By Ethan Jakob Craft, Published in AdAge
New report from Magna and IPG’s Mediahub finds less is more when it comes to marketers’ digital messages
Some of the most common tactics used in online ads might actually alienate consumers and contribute to the public’s increasingly negative perceptions of advertising, a new study from Magna and IPG’s Mediahub has found.
Dubbed “The Ins and Outs of Ad Sentiment,” the report released today examined peoples’ feelings towards various aspects of online advertising including frequency, message content, targeting strategies and more, and found many simply feel “meh” towards online ads. While few actively trust and engage with online advertising, not many more oppose it, with the majority of those surveyed reporting indifferent feelings.
The study was conducted late last year among consumers in both the U.S. and Australia.
“We saw with this research that there is generally a negative, or sort of apathetic opinion towards online advertising,” says Kara Manatt, senior VP of intelligence solutions at Magna.
One of the biggest turn-offs for consumers of online advertising: heavy ad loads. With messages popping up back-to-back all day long, people report feeling harassed or annoyed—especially when they continue to be served ads for products they’ve already purchased.
Reducing the number of ads shown to consumers on a daily basis, coupled with improved targeting formulas, could boost overall ad sentiment by more than one-third, the Magna and Mediahub study found.
However, ad targeting is a double-edged sword, the study shows. Serving consumers non-targeted online ads often equals showing them irrelevant content, which tends to heighten apathy and disengagement; on the flip side, hyper-personalization or improper use of targeting can drive feelings of creepiness, making people weary of the offending advertiser. In addition, targeted ads that are aggressively product-focused tend to turn away consumers.
“Our industry’s tendency to deliver more and more ads is really backfiring,” Manatt says, though the issue is not so cut-and-dried. U.S. consumers who participated in the new study were twice as likely to cite overwhelming ad load as a driver of negative sentiments than their Australian counterparts, she says.
As of late 2020, when the study was conducted, just 12% of consumers reported believing that “online ads are good for society” and only 10% said they completely trust online ads; conversely, 17% said they’re bad for society and 28% responded that they don’t trust online ads at all.
It’s the in-between of those numbers where the silver lining lies: The vast majority of people surveyed reported neutral feelings, meaning there’s lots of room for online marketers to make inroads with the public, Manatt says. “That’s really our opportunity to hopefully improve things, build consumer advertiser trust, and hopefully get people feeling more positive about advertising.”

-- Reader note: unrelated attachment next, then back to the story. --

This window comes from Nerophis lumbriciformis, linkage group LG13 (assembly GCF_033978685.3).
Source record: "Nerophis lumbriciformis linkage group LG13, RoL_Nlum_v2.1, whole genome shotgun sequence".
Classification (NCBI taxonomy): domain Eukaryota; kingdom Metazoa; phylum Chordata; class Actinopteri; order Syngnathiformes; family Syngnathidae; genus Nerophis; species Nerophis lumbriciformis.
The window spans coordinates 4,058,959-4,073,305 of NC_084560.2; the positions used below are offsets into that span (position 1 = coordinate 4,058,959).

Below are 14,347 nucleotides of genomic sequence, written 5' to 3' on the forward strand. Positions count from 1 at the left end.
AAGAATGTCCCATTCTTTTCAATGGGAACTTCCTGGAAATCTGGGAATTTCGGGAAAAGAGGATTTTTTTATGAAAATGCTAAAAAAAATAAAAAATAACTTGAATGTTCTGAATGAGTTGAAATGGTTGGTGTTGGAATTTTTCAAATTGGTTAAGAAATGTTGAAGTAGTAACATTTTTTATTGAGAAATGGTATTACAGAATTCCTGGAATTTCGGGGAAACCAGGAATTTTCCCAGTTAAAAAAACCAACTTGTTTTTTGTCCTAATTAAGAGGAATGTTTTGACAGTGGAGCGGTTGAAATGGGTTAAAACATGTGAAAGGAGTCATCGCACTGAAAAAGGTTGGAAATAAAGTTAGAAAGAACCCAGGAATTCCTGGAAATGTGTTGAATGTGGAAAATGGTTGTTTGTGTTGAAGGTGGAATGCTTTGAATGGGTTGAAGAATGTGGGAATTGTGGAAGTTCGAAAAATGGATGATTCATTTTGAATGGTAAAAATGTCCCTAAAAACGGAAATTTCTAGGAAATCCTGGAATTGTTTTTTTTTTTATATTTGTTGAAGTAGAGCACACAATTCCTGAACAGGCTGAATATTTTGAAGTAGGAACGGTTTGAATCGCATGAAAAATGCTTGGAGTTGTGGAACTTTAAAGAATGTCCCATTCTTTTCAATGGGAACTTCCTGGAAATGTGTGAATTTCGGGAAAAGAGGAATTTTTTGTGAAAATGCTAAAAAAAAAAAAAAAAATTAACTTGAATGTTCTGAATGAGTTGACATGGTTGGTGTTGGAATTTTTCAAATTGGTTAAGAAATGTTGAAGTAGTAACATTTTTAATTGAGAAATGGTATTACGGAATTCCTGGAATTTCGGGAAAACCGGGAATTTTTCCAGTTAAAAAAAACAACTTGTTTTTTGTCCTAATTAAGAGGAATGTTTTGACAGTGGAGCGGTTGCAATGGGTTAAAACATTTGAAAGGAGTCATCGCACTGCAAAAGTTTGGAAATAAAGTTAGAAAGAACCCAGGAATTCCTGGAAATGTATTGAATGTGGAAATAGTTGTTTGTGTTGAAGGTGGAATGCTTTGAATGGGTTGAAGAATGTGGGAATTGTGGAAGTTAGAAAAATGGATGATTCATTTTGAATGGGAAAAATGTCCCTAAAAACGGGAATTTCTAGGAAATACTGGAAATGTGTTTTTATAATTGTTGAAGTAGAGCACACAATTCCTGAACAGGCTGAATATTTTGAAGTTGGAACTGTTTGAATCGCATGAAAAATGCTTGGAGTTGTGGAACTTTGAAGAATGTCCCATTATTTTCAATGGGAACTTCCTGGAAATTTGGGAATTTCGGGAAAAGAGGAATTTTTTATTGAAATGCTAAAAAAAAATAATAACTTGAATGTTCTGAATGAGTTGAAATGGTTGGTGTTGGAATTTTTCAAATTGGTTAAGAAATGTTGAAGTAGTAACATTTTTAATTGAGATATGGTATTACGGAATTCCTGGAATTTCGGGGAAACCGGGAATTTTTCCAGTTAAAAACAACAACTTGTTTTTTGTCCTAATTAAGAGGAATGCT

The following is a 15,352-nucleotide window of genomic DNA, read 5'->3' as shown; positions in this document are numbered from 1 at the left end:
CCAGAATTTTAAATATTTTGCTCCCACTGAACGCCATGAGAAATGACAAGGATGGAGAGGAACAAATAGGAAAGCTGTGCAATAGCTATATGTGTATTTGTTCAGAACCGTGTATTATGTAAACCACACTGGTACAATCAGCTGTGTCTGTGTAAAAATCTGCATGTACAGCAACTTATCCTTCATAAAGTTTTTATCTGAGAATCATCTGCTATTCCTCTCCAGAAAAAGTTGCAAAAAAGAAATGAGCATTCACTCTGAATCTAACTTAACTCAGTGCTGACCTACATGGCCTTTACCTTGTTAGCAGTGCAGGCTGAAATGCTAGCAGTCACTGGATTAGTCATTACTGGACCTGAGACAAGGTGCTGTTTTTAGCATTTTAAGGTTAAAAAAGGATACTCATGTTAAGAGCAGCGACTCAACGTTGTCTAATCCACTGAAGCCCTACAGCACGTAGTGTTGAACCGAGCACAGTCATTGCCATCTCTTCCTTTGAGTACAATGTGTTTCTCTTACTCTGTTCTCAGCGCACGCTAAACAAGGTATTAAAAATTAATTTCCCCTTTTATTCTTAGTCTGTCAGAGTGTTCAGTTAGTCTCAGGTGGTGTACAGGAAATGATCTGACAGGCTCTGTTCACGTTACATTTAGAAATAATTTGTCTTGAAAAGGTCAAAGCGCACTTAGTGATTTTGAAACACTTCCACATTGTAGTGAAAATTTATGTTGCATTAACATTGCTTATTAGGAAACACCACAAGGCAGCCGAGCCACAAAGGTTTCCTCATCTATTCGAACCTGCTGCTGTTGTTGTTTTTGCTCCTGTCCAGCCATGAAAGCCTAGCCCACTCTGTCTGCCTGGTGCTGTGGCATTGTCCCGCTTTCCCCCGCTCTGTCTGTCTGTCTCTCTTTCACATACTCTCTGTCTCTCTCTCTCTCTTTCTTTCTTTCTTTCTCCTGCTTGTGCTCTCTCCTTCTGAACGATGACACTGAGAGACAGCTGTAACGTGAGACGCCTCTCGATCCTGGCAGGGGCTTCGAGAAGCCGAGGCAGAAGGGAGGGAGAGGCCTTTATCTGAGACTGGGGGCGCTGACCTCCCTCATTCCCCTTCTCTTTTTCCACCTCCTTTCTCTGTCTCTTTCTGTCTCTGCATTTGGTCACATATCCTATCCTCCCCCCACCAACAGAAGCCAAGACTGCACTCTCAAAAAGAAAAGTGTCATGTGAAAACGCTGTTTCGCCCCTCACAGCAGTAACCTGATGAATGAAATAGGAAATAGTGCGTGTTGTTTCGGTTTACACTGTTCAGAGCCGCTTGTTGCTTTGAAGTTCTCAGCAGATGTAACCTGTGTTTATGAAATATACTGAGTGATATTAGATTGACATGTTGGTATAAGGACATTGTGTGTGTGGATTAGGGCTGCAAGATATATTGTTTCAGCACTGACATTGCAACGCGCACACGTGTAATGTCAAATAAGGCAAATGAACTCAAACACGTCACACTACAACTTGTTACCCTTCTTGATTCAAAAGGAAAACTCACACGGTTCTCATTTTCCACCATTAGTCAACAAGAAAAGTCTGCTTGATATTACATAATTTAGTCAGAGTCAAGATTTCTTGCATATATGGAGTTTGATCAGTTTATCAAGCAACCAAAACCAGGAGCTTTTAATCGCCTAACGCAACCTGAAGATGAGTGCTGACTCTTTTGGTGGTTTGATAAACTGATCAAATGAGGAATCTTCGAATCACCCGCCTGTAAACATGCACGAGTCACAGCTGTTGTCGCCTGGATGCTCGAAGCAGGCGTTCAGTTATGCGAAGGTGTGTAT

In general, less is more when it comes to online advertising—creating more impactful, less frequent ads in a non-cluttered environment is what the bulk of consumers respond well to, she adds. Sponsored content also should be clearly marked as such to maintain strong consumer trust.
“The industry, and actually individual companies, should have a vested interest in lowering the ad clutter,” she adds. “It’s also something that we know will make their individual campaigns work harder.”
What is clear from the study is that there’s little consensus among consumers about what makes online advertising effective versus what makes it annoying.
Including music in online ads, for example, can be an engaging add-on for some consumers, although it’s a very subjective creative element that can just as easily be perceived as annoying—particularly when the tracks feature “pounding beats or screeching guitars,” the study says. On the whole, including music in an online ad is a negative factor.
Creating ads centered on current events was another point of contention among respondents. Brands engaging with such issues is a tactic generally looked upon favorably, according to the study.
But while acknowledging current events can help increase the entertainment value of an ad, doing so inauthentically can hurt an advertiser’s reach—as was the case when everyone and their mother jumped on the “we’re here for you” bandwagon during the first wave of COVID-19 last year, leading many consumers to tune out such messages.
“If it’s not authentic, it’s not going to work and it’s going to backfire,” Manatt says. “What we’re seeing six, eight months later,” after the initial rush of solidarity ads, she says, “is there’s a lot of brands that kind of jumped on that bandwagon and felt that they had to have a message related to COVID no matter what.”
And while consumers might not hold a grudge against any particular brand for serving that type of message, being bombarded by similar ads all at once is a turn-off. “Timing is almost as important as authenticity,” she adds.
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